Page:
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PRAGA – Tres ex repúblicas soviéticas – Georgia, Moldova y Ucrania – han firmado acuerdos de asociación con la Unión Europea, a pesar de los intentos, a veces brutales, de Rusia para obstaculizar el proceso. Esto es ciertamente un logro prometedor para todos estos países, que han luchado para alcanzar la estabilidad desde la disolución de la Unión Soviética. No obstante, sería ingenuo pensar que Rusia se dará por vencida tan fácilmente.

Como lo ha demostrado la crisis de Ucrania una vez más, las ex repúblicas soviéticas que intentan tomar decisiones geopolíticas sin el consentimiento del Kremlin no permanecen intactas por mucho tiempo. En Georgia, las regiones separatistas de Abjazia y Osetia del Sur han tenido una independencia de facto desde que Rusia las reconoció en 2008. Actualmente, las posibilidades de su reintegración parecen más lejanas que nunca.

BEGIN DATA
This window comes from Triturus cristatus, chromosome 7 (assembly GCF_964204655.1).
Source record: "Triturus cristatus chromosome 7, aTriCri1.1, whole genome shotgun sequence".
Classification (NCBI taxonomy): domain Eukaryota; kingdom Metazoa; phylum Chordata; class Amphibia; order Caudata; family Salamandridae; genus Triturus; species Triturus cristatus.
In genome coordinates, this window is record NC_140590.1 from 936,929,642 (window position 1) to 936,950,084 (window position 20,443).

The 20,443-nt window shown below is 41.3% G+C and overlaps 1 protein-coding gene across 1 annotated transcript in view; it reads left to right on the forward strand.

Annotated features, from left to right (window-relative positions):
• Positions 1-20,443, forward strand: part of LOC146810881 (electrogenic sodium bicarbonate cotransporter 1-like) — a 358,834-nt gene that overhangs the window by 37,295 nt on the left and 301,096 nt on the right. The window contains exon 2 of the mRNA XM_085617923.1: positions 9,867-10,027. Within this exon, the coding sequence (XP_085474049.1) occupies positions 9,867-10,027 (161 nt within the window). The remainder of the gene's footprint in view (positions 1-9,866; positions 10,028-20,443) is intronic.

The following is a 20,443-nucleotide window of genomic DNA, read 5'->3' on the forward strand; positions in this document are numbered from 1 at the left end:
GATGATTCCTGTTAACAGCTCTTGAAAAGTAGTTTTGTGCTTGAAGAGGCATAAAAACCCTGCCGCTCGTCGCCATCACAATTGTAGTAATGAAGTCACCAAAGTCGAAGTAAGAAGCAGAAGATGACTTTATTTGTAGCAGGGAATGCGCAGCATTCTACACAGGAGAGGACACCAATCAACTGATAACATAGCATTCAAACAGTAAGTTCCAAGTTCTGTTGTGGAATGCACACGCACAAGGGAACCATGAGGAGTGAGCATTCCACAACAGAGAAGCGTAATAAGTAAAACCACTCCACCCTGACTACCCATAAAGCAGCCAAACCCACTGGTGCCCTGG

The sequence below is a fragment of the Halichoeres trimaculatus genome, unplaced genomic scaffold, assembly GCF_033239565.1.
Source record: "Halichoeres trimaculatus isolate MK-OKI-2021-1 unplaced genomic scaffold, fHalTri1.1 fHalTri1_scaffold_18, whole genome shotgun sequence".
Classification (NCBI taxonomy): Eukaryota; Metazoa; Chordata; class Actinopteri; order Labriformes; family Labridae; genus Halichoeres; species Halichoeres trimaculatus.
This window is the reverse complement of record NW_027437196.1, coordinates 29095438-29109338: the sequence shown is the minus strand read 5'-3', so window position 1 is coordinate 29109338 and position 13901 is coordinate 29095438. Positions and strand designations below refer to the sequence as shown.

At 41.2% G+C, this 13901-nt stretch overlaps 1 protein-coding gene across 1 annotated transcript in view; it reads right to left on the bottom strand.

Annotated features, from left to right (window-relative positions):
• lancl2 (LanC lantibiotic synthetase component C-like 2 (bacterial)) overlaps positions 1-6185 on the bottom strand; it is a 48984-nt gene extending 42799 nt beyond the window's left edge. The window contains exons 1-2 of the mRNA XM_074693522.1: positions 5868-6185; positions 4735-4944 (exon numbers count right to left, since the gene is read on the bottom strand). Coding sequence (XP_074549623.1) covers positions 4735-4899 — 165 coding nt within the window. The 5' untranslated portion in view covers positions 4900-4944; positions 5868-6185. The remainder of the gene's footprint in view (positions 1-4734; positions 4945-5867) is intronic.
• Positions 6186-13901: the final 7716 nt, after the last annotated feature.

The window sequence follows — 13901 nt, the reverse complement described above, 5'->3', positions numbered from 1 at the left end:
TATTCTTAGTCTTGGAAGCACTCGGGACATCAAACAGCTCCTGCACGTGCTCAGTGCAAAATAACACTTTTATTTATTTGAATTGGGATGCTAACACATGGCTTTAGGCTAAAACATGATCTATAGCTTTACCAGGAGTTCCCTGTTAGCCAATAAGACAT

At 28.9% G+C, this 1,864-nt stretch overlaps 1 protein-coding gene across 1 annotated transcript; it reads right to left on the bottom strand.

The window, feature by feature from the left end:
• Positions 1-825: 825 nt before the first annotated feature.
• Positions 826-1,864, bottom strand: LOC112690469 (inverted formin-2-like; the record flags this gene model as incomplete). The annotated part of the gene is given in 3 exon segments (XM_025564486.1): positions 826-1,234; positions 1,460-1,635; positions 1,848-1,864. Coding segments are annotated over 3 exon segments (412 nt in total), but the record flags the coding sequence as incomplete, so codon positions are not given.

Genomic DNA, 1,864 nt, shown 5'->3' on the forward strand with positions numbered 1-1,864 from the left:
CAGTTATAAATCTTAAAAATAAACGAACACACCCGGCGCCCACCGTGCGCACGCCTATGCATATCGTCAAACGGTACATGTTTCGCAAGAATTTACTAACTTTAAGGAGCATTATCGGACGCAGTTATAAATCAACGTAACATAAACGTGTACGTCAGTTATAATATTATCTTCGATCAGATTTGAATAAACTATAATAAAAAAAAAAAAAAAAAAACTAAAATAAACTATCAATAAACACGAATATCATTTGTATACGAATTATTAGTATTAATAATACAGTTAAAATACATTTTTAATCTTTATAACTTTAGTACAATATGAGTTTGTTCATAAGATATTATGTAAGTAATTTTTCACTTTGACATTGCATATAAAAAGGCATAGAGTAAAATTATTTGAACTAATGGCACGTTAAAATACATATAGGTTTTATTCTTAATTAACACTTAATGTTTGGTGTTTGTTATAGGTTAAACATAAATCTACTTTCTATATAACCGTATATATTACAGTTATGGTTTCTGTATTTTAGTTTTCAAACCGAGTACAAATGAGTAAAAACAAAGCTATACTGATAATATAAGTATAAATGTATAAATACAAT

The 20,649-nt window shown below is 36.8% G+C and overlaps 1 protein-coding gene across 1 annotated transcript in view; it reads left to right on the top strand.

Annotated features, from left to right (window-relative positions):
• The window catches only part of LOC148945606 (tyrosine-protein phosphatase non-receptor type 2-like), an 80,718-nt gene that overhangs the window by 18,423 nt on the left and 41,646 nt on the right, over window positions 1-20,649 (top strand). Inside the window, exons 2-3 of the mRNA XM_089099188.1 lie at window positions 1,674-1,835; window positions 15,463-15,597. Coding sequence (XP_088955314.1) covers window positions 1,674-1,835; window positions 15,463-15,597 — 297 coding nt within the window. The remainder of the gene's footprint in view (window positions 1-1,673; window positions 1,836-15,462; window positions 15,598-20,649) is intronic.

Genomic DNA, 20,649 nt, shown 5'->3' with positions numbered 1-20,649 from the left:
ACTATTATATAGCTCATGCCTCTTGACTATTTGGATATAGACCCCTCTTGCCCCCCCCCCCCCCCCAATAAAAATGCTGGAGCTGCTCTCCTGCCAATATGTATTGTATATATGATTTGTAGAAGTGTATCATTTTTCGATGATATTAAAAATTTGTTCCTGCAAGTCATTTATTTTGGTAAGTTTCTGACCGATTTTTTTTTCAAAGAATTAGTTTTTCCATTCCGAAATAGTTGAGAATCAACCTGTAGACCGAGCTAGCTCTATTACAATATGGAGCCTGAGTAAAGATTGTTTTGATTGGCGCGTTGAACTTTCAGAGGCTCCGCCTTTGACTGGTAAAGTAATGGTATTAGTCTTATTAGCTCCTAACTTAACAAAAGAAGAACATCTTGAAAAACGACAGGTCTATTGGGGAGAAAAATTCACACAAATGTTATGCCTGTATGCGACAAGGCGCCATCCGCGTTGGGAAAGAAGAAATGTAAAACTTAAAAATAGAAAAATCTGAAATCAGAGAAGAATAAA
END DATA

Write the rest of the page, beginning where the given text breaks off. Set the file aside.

Por su parte, Moldova ha estado luchando durante dos décadas para afirmar su control sobre la región separatista de Transnistria. Además, en febrero la pequeña región autónoma de Gagauzia, con una población de origen turco, anunció mediante un referéndum apoyado por Rusia que tiene el derecho de separarse si Moldova “pierde su condición de Estado”. Ahora el peligro es que los líderes separatistas busquen manipular la pérdida de soberanía supuestamente inherente a la asociación con la UE para reivindicar ese derecho.

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